L.M.: Michael Jelenic has really strong, entertaining ideas in his scripts. Seeing his first drafts really inspired me because there was a lot of action that showed her true strength. He told a story that captivated me the entire way. Beyond the action, Michael is good at interjecting a lot of humor’Steve Trevor’s sense of humor echoes Michael’s in many ways. He also likes to write a lot of director-embellished action scenes, which didn’t always make it easier on me. That’s the one thing I’d like to punch him for. But otherwise, he did a great job.
What’s your depth of love for comics and/or super heroes?
L.M.: I was always more a fan of animation than comics. I just didn’t realize until I was a little older that you could actually make a living making cartoons. And once I discovered that career path, I knew exactly what I was going to do when I grew up.
My love of superheroes didn’t really start until Batman: The Animated Series. That series just took everything to a higher level. It didn’t speak down to people, it made you think more, it had really serious stories, and it went about telling those stories in a way that didn’t put the violence right out there for you to see. It kind of undertoned it. It was more sophisticated storytelling and that drew me to the Superman and Justice League series, and then I ended up working on Justice League. So most of my experience with superheroes comes through animation, not actually through the comic books themselves.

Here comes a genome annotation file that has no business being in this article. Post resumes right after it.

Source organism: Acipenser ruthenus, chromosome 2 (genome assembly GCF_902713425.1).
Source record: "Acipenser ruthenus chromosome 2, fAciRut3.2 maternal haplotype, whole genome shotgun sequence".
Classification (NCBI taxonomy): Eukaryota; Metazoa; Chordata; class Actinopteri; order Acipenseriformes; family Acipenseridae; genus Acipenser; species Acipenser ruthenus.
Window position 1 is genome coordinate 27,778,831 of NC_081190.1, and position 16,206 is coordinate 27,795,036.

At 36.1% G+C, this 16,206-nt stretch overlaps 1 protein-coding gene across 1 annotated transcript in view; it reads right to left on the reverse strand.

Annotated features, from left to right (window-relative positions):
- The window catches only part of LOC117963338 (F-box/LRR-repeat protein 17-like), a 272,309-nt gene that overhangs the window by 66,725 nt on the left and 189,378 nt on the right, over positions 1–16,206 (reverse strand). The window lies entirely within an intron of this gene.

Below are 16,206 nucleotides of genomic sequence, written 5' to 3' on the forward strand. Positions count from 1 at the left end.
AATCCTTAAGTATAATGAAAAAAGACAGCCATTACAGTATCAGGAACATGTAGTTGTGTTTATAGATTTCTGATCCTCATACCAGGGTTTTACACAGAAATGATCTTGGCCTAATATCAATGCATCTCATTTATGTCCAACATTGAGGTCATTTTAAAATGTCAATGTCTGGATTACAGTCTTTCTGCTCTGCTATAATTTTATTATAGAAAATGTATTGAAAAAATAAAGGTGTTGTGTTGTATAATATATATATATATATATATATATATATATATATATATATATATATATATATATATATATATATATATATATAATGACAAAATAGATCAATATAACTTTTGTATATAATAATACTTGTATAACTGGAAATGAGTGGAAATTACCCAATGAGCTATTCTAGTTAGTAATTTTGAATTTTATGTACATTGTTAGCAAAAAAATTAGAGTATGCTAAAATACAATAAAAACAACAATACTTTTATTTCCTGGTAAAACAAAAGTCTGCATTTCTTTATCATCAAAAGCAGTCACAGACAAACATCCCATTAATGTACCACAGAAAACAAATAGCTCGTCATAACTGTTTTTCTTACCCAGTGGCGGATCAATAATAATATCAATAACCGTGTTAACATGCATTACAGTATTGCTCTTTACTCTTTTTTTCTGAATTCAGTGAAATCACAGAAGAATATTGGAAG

You now work side-by-side with Bruce Timm on DC Universe films. What’s it like to go from fan to colleague?
L.M.: Working with Bruce is extremely interesting, and not in a bad way (laughs). This is going to greatly understate it, but he knows what he’s doing. It’s always a really good learning experience just to sit back and watch him, to see how he works, because Bruce definitely has his own way of doing things. Pretty much all the calls he makes are the right calls’it’s obvious in the body of work that he’s produced. When he makes a call, even if I don’t agree with it 100%, I usually just let it go because I know the film is going to be better for it.